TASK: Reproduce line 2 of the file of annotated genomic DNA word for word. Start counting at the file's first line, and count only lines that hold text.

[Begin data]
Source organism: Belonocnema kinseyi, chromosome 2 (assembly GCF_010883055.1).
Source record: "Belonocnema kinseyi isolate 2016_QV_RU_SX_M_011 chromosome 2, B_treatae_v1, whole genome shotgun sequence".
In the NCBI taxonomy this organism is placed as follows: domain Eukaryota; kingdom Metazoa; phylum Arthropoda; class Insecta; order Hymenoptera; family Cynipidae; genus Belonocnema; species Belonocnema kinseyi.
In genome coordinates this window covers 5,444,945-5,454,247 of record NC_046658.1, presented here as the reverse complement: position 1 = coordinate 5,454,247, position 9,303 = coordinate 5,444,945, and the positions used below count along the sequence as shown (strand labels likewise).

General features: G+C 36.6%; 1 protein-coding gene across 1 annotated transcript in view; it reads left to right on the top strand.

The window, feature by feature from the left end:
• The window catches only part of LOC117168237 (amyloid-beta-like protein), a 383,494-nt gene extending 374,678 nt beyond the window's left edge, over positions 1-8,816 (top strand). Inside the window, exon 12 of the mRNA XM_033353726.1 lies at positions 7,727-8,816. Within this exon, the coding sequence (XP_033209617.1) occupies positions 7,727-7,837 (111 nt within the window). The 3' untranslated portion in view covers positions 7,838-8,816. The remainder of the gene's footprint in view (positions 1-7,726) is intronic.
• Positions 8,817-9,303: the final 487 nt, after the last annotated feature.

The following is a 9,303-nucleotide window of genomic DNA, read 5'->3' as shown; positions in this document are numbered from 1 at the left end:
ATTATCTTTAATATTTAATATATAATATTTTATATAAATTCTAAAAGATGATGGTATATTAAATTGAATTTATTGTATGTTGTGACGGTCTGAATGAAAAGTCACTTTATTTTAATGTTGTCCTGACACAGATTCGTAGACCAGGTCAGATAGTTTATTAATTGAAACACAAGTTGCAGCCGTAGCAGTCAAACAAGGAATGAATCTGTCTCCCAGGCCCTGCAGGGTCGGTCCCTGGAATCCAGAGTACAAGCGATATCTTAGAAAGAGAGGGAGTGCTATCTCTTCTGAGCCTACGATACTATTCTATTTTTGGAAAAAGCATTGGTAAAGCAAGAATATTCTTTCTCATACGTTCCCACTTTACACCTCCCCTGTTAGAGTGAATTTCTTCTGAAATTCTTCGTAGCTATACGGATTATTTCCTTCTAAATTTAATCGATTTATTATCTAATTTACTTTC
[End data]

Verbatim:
Source record: "Belonocnema kinseyi isolate 2016_QV_RU_SX_M_011 chromosome 2, B_treatae_v1, whole genome shotgun sequence".